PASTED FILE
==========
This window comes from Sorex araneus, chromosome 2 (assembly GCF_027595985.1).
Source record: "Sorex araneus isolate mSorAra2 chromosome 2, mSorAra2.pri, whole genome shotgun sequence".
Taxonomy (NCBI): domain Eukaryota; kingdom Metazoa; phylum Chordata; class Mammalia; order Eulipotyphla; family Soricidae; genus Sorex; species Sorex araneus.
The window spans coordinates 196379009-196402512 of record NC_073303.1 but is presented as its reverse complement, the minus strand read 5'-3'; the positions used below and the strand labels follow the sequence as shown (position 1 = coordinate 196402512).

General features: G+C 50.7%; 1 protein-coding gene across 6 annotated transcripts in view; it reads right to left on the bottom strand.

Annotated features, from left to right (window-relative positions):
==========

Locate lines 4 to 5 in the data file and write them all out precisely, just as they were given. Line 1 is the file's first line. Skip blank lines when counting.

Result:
The window spans coordinates 196379009-196402512 of record NC_073303.1 but is presented as its reverse complement, the minus strand read 5'-3'; the positions used below and the strand labels follow the sequence as shown (position 1 = coordinate 196402512).

General features: G+C 50.7%; 1 protein-coding gene across 6 annotated transcripts in view; it reads right to left on the bottom strand.